All the streamliners were in daily service by the time this timetable was issued. The City of Los Angeles, facing stiff competition from the Super Chief, was still on a 39-3/4-hour schedule, but the City of Portland was 40 hours and the City of San Francisco was 40-1/4 hours. No doubt due to replacement of steam with Diesels, the Los Angeles Limited and San Francisco Overland Limited now made their trips in 48-2/3 hours. Portland didn’t get a similar train; the Portland Rose was combined with the Gold Coast, which also had sections to San Francisco and Los Angeles and which still required more than 60 hours to get from Chicago to the Pacific Coast.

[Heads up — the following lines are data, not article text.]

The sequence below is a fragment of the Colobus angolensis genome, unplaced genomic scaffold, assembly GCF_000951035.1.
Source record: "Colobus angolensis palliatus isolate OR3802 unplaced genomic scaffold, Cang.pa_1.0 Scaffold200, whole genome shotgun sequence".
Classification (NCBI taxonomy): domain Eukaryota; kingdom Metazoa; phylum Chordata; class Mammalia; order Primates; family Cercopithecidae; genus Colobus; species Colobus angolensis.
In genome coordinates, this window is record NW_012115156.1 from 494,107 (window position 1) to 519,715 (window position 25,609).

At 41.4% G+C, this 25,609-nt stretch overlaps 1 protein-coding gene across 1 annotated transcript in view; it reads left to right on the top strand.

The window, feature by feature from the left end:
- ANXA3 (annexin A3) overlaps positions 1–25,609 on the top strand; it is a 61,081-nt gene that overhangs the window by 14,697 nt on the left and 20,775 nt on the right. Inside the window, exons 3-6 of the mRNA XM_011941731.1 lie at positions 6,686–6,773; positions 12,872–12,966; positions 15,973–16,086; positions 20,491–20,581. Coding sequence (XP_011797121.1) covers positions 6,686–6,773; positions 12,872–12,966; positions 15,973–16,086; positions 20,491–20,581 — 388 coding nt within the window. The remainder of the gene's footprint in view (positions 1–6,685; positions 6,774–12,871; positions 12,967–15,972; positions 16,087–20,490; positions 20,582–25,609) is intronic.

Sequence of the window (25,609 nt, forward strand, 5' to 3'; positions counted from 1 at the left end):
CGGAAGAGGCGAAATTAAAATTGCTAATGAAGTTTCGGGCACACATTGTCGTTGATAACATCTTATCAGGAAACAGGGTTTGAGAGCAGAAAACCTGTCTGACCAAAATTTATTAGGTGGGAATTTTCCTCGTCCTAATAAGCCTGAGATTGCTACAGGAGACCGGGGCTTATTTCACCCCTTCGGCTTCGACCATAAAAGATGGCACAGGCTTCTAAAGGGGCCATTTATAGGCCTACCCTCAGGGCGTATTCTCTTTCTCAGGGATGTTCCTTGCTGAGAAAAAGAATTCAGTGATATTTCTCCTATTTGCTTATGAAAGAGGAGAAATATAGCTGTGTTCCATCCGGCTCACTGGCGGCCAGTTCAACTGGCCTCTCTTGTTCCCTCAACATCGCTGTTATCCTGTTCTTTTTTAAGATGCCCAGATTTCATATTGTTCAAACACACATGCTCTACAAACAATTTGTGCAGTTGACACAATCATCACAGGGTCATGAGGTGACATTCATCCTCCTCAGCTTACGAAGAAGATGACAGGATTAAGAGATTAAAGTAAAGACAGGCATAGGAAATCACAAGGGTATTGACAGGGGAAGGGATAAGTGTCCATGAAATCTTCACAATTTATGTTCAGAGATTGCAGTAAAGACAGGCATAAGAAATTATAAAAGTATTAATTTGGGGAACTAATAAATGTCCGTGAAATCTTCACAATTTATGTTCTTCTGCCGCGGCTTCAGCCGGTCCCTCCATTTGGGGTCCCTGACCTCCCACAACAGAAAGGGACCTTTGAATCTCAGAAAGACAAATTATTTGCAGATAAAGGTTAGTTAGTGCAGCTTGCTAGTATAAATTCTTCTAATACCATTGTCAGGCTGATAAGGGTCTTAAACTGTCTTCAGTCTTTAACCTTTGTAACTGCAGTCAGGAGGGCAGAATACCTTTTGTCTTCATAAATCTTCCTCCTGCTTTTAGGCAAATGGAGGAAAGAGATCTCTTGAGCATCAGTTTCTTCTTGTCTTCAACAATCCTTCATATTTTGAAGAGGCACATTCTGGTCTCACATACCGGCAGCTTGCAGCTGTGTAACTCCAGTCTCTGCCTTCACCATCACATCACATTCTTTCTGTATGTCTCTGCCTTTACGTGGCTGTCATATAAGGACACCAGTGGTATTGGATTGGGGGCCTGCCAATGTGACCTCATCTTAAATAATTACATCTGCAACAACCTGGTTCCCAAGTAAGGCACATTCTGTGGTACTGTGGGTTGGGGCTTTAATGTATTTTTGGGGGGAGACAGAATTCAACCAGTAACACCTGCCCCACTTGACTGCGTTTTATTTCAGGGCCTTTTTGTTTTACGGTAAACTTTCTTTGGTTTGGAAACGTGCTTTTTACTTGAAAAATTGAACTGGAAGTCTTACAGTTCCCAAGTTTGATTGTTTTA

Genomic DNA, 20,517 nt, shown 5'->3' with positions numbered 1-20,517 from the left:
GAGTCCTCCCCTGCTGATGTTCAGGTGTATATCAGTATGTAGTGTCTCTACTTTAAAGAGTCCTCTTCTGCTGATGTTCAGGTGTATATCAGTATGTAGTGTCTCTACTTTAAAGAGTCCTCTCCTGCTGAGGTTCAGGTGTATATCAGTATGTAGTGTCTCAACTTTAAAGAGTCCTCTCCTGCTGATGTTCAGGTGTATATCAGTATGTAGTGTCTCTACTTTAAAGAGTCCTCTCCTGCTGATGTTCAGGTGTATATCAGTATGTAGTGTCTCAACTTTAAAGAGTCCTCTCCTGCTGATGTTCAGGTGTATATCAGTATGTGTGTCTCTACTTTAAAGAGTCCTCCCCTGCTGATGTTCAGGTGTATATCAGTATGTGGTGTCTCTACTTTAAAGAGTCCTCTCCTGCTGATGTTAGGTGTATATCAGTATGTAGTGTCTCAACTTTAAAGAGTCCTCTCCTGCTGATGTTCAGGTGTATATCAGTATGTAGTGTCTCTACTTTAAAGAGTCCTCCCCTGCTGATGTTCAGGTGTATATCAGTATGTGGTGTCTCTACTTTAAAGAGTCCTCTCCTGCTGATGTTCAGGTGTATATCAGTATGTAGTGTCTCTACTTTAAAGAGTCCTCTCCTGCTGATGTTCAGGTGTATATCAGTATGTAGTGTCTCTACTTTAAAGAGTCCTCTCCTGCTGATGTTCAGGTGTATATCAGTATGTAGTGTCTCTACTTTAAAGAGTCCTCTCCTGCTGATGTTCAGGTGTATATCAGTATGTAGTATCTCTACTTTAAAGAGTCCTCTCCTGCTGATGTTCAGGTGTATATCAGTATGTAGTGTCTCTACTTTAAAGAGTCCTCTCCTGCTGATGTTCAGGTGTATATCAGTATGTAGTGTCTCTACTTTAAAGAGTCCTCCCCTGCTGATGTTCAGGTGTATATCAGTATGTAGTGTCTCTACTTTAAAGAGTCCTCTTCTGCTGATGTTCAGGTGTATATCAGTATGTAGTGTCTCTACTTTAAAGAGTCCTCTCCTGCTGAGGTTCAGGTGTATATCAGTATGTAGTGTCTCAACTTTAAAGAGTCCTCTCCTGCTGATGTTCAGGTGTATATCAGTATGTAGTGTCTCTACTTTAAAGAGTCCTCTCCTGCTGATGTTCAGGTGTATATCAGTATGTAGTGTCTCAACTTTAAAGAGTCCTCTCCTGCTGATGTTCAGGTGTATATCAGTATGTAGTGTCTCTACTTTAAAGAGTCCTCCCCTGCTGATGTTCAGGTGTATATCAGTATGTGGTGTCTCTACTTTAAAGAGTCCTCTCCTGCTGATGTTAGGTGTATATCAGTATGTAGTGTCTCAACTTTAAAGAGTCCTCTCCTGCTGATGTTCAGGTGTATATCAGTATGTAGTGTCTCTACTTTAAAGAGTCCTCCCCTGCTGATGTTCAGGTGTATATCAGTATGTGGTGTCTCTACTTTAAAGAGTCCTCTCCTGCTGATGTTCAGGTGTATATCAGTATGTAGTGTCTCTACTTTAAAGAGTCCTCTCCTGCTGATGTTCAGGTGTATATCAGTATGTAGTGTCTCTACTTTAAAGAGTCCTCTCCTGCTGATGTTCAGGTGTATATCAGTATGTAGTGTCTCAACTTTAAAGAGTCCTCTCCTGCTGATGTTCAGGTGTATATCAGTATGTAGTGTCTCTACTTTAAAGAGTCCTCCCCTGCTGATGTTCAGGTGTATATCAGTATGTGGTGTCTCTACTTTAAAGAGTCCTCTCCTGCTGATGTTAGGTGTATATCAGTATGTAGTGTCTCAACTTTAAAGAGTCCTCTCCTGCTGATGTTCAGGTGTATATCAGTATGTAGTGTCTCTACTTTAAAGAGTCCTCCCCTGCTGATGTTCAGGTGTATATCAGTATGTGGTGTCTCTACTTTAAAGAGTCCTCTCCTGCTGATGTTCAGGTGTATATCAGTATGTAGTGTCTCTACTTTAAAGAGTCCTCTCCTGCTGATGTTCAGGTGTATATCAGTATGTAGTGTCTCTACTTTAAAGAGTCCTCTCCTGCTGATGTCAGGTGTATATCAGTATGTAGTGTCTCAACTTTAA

Where the 1937 timetables listed 14 westbound trains out of Omaha, this one only has eleven: the cities of San Francisco, Portland, Los Angeles, and Denver, the Los Angeles Limited, San Francisco Overland Limited, Gold Coast/Portland Rose, Idahoan, a National Parks special, a mail/express train, and a railcar. But the fact that the three streamliners to the coast are now daily mostly makes up for the loss of the Pacific Limited, Los Angeles and San Francisco Challengers, and five-times-monthly Forty-Niner. The National Parks special apparently replaced the Columbine as the secondary Chicago-Denver train.